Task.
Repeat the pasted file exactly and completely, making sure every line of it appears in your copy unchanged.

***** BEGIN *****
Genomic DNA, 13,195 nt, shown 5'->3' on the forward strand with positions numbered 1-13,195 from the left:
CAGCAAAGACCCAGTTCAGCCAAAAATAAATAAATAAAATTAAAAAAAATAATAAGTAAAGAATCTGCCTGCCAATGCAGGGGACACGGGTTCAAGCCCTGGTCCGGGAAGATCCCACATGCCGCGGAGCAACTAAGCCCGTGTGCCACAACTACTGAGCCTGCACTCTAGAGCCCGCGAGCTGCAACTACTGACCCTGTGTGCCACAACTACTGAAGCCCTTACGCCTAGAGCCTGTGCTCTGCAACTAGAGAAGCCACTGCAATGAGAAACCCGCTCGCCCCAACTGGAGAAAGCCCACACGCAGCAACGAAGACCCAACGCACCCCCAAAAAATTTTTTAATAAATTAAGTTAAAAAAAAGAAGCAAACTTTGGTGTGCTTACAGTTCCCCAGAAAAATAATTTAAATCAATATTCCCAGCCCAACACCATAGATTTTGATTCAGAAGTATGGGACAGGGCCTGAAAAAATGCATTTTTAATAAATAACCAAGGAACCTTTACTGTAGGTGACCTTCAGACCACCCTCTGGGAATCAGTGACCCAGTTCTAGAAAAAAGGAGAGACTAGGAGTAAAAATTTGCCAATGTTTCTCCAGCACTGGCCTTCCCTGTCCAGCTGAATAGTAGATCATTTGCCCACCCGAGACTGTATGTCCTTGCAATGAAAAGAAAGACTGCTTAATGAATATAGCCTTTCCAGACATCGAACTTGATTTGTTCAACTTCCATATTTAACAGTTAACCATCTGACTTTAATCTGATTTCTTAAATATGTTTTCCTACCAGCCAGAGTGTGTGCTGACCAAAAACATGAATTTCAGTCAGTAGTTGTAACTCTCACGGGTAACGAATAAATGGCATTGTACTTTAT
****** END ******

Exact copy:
Genomic DNA, 13,195 nt, shown 5'->3' on the forward strand with positions numbered 1-13,195 from the left:
CAGCAAAGACCCAGTTCAGCCAAAAATAAATAAATAAAATTAAAAAAAATAATAAGTAAAGAATCTGCCTGCCAATGCAGGGGACACGGGTTCAAGCCCTGGTCCGGGAAGATCCCACATGCCGCGGAGCAACTAAGCCCGTGTGCCACAACTACTGAGCCTGCACTCTAGAGCCCGCGAGCTGCAACTACTGACCCTGTGTGCCACAACTACTGAAGCCCTTACGCCTAGAGCCTGTGCTCTGCAACTAGAGAAGCCACTGCAATGAGAAACCCGCTCGCCCCAACTGGAGAAAGCCCACACGCAGCAACGAAGACCCAACGCACCCCCAAAAAATTTTTTAATAAATTAAGTTAAAAAAAAGAAGCAAACTTTGGTGTGCTTACAGTTCCCCAGAAAAATAATTTAAATCAATATTCCCAGCCCAACACCATAGATTTTGATTCAGAAGTATGGGACAGGGCCTGAAAAAATGCATTTTTAATAAATAACCAAGGAACCTTTACTGTAGGTGACCTTCAGACCACCCTCTGGGAATCAGTGACCCAGTTCTAGAAAAAAGGAGAGACTAGGAGTAAAAATTTGCCAATGTTTCTCCAGCACTGGCCTTCCCTGTCCAGCTGAATAGTAGATCATTTGCCCACCCGAGACTGTATGTCCTTGCAATGAAAAGAAAGACTGCTTAATGAATATAGCCTTTCCAGACATCGAACTTGATTTGTTCAACTTCCATATTTAACAGTTAACCATCTGACTTTAATCTGATTTCTTAAATATGTTTTCCTACCAGCCAGAGTGTGTGCTGACCAAAAACATGAATTTCAGTCAGTAGTTGTAACTCTCACGGGTAACGAATAAATGGCATTGTACTTTAT